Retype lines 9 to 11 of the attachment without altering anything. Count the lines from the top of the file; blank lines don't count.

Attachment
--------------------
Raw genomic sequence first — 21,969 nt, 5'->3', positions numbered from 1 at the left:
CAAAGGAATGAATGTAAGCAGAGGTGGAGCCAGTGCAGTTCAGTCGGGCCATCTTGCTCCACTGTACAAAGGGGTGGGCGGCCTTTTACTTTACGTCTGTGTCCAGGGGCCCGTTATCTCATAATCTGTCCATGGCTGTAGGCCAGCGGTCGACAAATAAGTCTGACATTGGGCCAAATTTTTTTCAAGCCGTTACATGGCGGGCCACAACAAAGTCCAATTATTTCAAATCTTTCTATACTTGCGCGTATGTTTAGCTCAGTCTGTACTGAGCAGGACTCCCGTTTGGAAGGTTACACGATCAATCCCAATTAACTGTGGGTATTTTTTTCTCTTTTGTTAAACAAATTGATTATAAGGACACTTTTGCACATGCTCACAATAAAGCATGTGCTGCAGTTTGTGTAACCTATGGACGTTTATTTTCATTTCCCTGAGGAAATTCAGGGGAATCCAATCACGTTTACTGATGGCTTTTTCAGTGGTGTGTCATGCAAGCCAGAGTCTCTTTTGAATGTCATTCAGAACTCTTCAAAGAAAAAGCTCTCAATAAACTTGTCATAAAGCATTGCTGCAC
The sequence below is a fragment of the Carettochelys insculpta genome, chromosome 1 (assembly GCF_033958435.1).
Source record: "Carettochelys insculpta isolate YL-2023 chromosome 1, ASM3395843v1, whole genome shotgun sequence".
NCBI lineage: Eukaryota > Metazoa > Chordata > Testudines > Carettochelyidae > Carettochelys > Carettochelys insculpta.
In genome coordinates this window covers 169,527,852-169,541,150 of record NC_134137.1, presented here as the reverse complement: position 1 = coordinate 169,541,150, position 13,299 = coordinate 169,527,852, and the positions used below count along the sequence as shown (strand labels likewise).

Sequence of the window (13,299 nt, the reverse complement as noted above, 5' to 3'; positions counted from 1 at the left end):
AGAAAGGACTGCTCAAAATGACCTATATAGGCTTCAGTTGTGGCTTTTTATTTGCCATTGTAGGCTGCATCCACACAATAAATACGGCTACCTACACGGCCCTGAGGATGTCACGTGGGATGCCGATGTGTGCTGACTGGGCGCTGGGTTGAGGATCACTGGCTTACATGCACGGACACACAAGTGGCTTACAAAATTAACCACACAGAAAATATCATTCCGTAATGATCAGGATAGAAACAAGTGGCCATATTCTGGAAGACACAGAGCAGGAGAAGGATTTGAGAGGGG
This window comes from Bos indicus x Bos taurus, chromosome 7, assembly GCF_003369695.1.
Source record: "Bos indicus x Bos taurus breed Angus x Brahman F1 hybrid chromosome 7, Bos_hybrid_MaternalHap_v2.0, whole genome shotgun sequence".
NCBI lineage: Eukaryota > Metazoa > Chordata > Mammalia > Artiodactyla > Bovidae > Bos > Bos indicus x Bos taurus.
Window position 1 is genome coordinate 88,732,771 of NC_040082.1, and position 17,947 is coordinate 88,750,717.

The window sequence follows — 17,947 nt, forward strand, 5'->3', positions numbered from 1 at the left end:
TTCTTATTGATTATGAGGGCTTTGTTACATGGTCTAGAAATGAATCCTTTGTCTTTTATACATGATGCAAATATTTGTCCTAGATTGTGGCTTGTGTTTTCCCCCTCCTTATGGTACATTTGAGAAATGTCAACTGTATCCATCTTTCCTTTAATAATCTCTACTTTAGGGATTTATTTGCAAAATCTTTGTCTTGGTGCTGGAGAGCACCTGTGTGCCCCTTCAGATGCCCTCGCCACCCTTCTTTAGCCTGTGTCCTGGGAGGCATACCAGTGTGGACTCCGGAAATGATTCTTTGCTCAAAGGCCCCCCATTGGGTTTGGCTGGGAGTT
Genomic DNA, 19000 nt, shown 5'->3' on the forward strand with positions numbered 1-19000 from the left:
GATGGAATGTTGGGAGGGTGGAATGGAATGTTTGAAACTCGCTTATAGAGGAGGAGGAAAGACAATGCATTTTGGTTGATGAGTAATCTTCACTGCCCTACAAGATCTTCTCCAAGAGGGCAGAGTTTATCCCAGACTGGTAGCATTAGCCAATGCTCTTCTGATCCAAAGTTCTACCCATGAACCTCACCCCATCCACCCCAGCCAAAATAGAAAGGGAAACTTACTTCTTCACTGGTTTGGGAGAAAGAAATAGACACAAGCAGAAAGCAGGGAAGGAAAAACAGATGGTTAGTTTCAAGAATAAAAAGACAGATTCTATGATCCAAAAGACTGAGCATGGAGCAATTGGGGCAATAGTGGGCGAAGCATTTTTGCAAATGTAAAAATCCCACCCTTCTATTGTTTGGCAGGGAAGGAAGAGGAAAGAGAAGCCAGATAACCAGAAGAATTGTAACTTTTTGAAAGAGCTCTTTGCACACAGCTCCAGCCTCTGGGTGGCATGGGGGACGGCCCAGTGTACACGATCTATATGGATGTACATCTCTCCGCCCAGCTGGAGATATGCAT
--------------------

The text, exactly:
This window comes from Bos indicus x Bos taurus, chromosome 7, assembly GCF_003369695.1.
Source record: "Bos indicus x Bos taurus breed Angus x Brahman F1 hybrid chromosome 7, Bos_hybrid_MaternalHap_v2.0, whole genome shotgun sequence".
NCBI lineage: Eukaryota > Metazoa > Chordata > Mammalia > Artiodactyla > Bovidae > Bos > Bos indicus x Bos taurus.